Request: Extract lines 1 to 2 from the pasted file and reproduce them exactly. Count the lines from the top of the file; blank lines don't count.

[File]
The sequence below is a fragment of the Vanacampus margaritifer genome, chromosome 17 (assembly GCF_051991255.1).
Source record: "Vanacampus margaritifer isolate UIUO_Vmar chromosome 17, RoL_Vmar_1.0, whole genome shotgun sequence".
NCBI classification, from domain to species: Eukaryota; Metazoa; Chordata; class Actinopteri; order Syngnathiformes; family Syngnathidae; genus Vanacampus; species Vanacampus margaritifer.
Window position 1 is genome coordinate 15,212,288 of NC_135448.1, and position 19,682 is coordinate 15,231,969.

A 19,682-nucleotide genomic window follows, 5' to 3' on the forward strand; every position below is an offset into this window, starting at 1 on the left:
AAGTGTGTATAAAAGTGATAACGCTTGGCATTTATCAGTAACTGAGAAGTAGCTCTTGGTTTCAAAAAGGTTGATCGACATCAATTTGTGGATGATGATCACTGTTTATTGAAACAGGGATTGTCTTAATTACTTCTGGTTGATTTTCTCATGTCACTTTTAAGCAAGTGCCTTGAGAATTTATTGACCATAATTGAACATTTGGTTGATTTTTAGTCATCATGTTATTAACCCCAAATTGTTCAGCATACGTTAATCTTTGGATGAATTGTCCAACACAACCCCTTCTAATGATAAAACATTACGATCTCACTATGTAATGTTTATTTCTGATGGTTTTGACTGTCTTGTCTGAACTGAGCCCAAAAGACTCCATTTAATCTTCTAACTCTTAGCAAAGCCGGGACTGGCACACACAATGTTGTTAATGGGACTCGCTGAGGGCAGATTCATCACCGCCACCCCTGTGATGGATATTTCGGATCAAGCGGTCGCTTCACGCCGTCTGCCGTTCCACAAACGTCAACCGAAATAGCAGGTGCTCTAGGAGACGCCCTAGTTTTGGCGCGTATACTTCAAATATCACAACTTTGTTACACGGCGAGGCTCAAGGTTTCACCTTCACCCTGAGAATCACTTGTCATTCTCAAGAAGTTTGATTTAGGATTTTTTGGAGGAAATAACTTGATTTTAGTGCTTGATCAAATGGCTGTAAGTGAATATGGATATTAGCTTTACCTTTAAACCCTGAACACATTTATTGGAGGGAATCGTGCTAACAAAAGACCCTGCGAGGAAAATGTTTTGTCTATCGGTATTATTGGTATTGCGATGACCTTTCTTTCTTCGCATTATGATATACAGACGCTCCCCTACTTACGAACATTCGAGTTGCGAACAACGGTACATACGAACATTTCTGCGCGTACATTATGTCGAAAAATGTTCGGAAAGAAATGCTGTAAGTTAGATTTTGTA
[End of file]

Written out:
The sequence below is a fragment of the Vanacampus margaritifer genome, chromosome 17 (assembly GCF_051991255.1).
Source record: "Vanacampus margaritifer isolate UIUO_Vmar chromosome 17, RoL_Vmar_1.0, whole genome shotgun sequence".